THE LATEST studies indicate the Chesapeake's blue crab population is in clear decline. Unfortunately, we've heard the same woeful assessments for years.
Maryland imposed new limits on crabbing three years ago, cutting permitted fishing times and catches. The results were mixed: a spurt in the crab catch one season, a drop the next.
Logically, the emphasis on curbing overfishing should have yielded an increase in crab numbers, given their short life span of two to four years. But commercial watermen have increased their efforts, within the rules, to take more of the shellfish. That has caused greater fluctuations in reported catches, within the season and from year to year.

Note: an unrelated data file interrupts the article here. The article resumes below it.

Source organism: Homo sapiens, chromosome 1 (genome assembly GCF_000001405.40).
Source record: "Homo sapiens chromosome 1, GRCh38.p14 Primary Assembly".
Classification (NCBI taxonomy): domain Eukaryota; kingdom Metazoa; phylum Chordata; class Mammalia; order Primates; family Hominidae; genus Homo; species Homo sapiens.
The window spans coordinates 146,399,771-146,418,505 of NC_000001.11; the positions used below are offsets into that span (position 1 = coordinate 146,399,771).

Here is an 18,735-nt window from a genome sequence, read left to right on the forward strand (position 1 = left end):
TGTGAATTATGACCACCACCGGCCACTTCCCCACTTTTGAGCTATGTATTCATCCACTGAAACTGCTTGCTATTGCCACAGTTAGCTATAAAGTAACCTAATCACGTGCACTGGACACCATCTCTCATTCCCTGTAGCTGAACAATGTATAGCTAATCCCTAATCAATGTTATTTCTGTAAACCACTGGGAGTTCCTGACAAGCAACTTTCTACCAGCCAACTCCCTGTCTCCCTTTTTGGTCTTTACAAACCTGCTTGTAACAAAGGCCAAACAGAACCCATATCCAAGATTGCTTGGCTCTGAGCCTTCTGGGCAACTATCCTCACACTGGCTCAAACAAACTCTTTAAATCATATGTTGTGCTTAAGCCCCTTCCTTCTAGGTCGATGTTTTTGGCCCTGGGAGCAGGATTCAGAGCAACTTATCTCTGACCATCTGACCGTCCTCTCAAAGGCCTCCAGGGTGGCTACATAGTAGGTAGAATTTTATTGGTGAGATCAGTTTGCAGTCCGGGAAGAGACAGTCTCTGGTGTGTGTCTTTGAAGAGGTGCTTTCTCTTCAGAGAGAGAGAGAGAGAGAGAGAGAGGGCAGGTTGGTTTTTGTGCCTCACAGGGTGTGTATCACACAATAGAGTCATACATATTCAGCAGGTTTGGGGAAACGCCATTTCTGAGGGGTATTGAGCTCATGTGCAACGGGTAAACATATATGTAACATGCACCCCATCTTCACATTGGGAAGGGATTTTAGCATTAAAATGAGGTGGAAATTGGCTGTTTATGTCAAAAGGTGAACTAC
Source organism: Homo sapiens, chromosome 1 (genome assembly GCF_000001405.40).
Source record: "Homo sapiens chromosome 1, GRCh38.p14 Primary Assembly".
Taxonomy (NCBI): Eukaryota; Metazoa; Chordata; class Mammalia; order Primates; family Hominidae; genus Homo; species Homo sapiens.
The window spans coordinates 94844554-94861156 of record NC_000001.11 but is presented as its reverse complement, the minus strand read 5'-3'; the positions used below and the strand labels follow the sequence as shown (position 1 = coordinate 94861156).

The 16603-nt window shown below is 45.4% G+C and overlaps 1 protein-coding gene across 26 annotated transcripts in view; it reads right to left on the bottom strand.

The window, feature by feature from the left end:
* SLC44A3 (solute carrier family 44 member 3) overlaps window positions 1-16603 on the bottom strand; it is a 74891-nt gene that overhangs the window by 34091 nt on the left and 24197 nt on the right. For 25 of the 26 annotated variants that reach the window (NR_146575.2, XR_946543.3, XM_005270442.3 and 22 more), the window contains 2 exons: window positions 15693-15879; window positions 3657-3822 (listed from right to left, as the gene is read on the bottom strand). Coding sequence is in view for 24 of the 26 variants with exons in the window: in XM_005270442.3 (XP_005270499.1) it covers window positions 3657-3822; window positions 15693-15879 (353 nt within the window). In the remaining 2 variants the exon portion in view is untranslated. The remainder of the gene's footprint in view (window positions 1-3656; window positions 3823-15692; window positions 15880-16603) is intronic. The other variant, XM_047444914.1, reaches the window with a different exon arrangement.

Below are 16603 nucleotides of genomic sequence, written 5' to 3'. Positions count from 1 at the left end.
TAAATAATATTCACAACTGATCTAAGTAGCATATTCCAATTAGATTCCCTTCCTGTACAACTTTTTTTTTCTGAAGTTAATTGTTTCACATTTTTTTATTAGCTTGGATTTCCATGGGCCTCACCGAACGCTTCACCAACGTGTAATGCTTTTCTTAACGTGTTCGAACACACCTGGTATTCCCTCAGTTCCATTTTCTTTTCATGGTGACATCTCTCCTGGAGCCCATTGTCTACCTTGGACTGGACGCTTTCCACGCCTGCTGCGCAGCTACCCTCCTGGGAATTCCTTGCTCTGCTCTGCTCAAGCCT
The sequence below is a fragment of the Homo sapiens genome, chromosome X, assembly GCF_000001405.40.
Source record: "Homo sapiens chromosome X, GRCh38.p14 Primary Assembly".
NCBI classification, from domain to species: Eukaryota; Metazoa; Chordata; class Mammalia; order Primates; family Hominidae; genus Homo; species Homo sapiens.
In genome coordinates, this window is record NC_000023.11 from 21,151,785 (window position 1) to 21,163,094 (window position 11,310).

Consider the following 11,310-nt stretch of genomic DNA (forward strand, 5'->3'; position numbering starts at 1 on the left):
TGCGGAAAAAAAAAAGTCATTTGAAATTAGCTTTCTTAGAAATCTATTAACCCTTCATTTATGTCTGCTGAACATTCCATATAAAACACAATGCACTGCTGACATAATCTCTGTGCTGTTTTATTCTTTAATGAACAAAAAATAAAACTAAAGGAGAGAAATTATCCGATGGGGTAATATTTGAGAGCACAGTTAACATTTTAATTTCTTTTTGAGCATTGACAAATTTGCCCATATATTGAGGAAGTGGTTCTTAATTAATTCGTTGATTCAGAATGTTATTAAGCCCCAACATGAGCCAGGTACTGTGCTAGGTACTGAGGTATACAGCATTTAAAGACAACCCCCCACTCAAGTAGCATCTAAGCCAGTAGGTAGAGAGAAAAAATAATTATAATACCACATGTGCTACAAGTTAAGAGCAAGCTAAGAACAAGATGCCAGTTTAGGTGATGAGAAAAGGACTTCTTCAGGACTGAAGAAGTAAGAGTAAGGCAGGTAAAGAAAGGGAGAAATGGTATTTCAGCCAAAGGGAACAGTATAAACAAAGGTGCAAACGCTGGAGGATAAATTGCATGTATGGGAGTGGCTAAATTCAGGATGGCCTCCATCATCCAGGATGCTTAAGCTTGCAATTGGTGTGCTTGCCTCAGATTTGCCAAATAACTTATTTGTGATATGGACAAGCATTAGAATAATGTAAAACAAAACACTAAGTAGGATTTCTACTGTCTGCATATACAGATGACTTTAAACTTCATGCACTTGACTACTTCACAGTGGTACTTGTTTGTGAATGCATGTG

Another problem is "growth overfishing," in which crabbers catch a large number of the blue crabs at their minimum legal size. That means fewer males grow into larger crabs, which are more prolific reproducers of future generations.
If crabs were allowed to grow larger, the total value of their harvest would increase. Increasing the legal minimum size could achieve that goal, although it finds fierce resistance from watermen chafing at ever-changing restrictions.
There's also a problem with Maryland's setting one minimum size and Virginia's prescribing another. While scientists increasingly view the bay crab as a single species, politicians have been slower to recognize this. Cooperation between the two bay states has been inconsistent.
An encouraging step is proposed by Virginia and Maryland regulators. It calls upon the states to commit two years and $100,000 to find the best way to prevent crab overfishing -- and to impose common controls.
That's a lot of time, given the extent of existing crab studies and catch data. But it gives needed assurance to watermen that rules won't change suddenly or vary between states. And it rightly emphasizes a shared responsibility for the future of the bay's blue crab.
Pub Date: 1/15/99